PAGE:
Page 1 of 7


For collectively assessed customers we divide them into two main groups, in order to leverage available information. These groups are i) the “corporate portfolio” comprised of those customers for which we have a credit risk rating according to the internal risk rating policy that is consistent with the CMF rules and ii) the “retail or group portfolio” comprised of those customers which are aggregated into pools of loans that share similar characteristics in terms of risk profile.

In addition, the customers’risk profile groups within the corporate portfolio are built using the CMF classification as the base to assess the IFRS 9 Probability of Default (PD’s).

We will include the above breakdown definitions in future filings in order to provide greater clarity about this point to investors.

For the corporate portfolio, we consider the CMF risk ratings that are assigned to clients and the number of days in arrears as a relevant input. Both the 30-day past due presumption and the CMF rating classification change triggers (as further explained below) are used to define when a SICR has occurred. Based on this, a loan is moved into Stage 2 if one of these triggers of a SICR is present.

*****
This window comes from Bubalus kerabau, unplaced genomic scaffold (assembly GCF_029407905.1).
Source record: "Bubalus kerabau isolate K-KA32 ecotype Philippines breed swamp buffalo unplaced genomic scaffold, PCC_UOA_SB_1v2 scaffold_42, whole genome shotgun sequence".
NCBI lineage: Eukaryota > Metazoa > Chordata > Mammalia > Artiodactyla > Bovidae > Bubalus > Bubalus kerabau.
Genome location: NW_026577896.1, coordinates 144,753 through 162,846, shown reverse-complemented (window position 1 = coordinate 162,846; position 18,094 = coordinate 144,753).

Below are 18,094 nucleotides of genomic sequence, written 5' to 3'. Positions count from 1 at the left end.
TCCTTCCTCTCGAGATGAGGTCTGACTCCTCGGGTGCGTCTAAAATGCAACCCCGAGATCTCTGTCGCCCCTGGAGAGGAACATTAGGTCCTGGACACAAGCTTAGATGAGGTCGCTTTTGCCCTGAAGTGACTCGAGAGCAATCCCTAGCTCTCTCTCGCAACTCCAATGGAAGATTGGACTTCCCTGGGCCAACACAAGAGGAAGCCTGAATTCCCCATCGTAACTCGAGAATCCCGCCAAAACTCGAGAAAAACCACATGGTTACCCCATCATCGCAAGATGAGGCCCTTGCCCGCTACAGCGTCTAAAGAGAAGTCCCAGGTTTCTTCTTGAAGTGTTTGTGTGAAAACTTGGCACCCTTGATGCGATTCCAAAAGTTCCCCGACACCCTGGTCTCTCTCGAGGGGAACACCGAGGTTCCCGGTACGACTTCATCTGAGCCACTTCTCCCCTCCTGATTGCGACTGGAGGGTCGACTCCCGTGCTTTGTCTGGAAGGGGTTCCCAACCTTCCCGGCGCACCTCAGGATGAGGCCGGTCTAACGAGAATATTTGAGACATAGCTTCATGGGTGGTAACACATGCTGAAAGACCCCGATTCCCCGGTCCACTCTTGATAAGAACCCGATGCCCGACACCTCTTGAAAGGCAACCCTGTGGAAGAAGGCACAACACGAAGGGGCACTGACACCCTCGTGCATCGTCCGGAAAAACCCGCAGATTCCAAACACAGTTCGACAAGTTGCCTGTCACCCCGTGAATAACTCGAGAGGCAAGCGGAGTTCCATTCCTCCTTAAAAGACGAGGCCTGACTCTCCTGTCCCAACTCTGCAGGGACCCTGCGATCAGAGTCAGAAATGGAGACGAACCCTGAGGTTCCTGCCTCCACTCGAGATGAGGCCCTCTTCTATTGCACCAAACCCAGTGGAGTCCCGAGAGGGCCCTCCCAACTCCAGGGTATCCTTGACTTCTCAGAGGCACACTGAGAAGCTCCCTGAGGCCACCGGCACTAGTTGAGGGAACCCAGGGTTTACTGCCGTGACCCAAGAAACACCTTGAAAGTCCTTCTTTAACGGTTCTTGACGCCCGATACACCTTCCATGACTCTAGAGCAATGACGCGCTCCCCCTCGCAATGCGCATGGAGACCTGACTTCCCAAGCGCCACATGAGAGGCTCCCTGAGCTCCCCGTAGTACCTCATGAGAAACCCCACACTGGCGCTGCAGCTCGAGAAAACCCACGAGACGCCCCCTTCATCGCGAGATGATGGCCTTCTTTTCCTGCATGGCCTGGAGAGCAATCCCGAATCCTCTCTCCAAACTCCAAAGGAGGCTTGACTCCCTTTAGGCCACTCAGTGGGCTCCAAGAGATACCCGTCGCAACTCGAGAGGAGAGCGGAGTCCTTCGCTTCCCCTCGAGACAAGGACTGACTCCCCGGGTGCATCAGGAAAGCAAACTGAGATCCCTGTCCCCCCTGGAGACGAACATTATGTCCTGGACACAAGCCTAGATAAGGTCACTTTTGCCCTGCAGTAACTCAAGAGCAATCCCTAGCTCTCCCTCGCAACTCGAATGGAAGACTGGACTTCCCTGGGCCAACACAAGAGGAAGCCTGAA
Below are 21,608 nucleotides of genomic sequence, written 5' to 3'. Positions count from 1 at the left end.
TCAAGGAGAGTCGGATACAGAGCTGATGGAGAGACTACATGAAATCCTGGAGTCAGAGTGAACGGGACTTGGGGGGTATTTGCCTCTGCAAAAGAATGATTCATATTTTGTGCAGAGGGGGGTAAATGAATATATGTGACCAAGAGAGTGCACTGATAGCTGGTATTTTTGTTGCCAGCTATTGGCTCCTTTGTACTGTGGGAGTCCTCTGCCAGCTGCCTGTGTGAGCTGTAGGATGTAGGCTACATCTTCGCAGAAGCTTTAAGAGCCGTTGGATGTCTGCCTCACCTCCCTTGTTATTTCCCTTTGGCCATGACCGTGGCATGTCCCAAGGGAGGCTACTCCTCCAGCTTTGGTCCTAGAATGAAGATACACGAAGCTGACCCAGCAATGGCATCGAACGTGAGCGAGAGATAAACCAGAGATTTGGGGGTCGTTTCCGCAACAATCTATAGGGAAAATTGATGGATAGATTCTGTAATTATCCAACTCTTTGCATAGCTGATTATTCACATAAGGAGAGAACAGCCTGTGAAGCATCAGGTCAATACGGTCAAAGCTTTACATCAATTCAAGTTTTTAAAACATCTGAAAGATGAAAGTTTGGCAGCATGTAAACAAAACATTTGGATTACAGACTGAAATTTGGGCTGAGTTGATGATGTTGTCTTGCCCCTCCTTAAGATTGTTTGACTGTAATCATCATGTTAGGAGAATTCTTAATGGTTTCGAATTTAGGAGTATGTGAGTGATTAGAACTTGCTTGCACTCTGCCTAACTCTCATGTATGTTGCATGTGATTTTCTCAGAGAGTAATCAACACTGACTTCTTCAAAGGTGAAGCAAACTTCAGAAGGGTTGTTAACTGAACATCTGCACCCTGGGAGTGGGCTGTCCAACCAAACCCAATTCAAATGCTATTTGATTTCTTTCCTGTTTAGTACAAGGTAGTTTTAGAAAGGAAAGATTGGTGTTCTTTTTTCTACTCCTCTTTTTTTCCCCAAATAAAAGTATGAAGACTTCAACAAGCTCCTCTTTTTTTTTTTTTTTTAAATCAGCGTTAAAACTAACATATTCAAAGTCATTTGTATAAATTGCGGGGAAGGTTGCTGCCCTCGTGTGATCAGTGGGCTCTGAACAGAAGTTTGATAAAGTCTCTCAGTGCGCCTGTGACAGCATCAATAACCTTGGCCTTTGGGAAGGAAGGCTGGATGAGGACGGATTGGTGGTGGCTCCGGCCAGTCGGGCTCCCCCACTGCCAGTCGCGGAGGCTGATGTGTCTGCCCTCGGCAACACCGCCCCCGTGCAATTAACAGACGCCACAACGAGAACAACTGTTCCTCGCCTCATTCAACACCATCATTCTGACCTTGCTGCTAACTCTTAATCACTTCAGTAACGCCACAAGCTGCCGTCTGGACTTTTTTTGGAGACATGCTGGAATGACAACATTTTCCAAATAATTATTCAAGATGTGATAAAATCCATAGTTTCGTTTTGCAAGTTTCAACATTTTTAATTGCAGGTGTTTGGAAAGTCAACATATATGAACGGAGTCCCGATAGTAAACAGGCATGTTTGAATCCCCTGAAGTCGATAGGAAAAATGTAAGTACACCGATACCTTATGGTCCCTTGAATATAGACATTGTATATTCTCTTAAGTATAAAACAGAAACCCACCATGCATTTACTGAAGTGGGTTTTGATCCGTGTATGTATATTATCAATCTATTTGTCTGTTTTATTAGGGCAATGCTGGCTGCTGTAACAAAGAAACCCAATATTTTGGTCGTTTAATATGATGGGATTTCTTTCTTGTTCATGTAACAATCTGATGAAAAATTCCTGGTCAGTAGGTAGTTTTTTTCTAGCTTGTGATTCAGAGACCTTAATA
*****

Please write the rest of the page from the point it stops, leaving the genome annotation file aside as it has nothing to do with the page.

·

CMF classification as trigger of a SICR:

For the individually assessed portfolio and the corporate portfolio, an asset rating process is carried out to assign risk ratings according to their CMF ratings, considering the regulatory definitions of each of them and their use based on our internal policies.

·

Rebuttable presumption of 30 days past due as trigger of a SICR:

In addition to the CMF ratings trigger previously described, the rebuttable presumption of 30 days past due is also considered as a criterion for determining the existence of a SICR for the corporate portfolio.

The changes in CMF classification and the 30 days past due presumption differ in that the CMF classification considers a variety of aspects at the moment of assessing the rating, including the days of past due but is not an absolute indicator to assess the rating. Consequently, it is necessary to complement the CMF classification trigger with the 30 days past due presumption.